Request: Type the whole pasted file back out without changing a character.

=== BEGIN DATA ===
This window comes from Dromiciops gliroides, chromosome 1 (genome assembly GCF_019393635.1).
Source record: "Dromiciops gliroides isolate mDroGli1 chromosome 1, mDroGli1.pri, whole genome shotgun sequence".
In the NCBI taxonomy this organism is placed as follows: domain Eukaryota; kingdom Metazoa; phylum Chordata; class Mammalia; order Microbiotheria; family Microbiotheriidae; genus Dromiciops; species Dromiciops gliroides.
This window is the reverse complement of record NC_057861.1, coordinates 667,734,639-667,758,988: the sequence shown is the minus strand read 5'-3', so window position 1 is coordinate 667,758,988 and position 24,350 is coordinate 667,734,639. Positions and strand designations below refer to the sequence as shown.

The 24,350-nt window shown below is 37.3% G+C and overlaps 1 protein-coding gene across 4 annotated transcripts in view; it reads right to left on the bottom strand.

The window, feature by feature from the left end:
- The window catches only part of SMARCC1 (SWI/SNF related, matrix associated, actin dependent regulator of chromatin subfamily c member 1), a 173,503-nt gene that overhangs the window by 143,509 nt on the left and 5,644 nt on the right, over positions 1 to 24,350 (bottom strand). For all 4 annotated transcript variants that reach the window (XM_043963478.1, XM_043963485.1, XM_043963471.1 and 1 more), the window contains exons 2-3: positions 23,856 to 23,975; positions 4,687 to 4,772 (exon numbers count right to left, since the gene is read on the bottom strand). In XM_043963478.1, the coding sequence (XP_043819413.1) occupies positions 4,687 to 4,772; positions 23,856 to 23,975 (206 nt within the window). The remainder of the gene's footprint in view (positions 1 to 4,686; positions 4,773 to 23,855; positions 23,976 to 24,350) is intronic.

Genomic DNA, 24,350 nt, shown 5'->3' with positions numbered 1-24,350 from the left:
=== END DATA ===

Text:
This window comes from Dromiciops gliroides, chromosome 1 (genome assembly GCF_019393635.1).
Source record: "Dromiciops gliroides isolate mDroGli1 chromosome 1, mDroGli1.pri, whole genome shotgun sequence".
In the NCBI taxonomy this organism is placed as follows: domain Eukaryota; kingdom Metazoa; phylum Chordata; class Mammalia; order Microbiotheria; family Microbiotheriidae; genus Dromiciops; species Dromiciops gliroides.
This window is the reverse complement of record NC_057861.1, coordinates 667,734,639-667,758,988: the sequence shown is the minus strand read 5'-3', so window position 1 is coordinate 667,758,988 and position 24,350 is coordinate 667,734,639. Positions and strand designations below refer to the sequence as shown.

The 24,350-nt window shown below is 37.3% G+C and overlaps 1 protein-coding gene across 4 annotated transcripts in view; it reads right to left on the bottom strand.

The window, feature by feature from the left end:
- The window catches only part of SMARCC1 (SWI/SNF related, matrix associated, actin dependent regulator of chromatin subfamily c member 1), a 173,503-nt gene that overhangs the window by 143,509 nt on the left and 5,644 nt on the right, over positions 1 to 24,350 (bottom strand). For all 4 annotated transcript variants that reach the window (XM_043963478.1, XM_043963485.1, XM_043963471.1 and 1 more), the window contains exons 2-3: positions 23,856 to 23,975; positions 4,687 to 4,772 (exon numbers count right to left, since the gene is read on the bottom strand). In XM_043963478.1, the coding sequence (XP_043819413.1) occupies positions 4,687 to 4,772; positions 23,856 to 23,975 (206 nt within the window). The remainder of the gene's footprint in view (positions 1 to 4,686; positions 4,773 to 23,855; positions 23,976 to 24,350) is intronic.

Genomic DNA, 24,350 nt, shown 5'->3' with positions numbered 1-24,350 from the left: